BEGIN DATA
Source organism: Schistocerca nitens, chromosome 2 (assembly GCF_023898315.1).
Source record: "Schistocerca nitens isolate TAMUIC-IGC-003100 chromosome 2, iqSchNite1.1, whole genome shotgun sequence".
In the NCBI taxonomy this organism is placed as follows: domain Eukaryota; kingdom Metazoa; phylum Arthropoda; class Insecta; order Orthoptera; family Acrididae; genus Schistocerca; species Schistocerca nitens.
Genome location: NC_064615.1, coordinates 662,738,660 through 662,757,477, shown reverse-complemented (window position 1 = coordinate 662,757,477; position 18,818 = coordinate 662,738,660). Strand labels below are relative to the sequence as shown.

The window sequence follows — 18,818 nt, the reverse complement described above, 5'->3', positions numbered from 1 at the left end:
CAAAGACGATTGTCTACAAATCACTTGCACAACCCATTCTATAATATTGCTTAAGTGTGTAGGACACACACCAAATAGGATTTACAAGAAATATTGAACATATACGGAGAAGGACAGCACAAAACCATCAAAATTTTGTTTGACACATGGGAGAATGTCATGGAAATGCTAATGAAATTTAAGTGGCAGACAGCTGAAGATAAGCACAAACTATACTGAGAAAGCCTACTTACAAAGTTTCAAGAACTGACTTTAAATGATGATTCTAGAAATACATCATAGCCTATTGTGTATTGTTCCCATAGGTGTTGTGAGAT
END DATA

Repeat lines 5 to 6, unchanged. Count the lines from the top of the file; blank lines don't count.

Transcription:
The window sequence follows — 18,818 nt, the reverse complement described above, 5'->3', positions numbered from 1 at the left end:
CAAAGACGATTGTCTACAAATCACTTGCACAACCCATTCTATAATATTGCTTAAGTGTGTAGGACACACACCAAATAGGATTTACAAGAAATATTGAACATATACGGAGAAGGACAGCACAAAACCATCAAAATTTTGTTTGACACATGGGAGAATGTCATGGAAATGCTAATGAAATTTAAGTGGCAGACAGCTGAAGATAAGCACAAACTATACTGAGAAAGCCTACTTACAAAGTTTCAAGAACTGACTTTAAATGATGATTCTAGAAATACATCATAGCCTATTGTGTATTGTTCCCATAGGTGTTGTGAGAT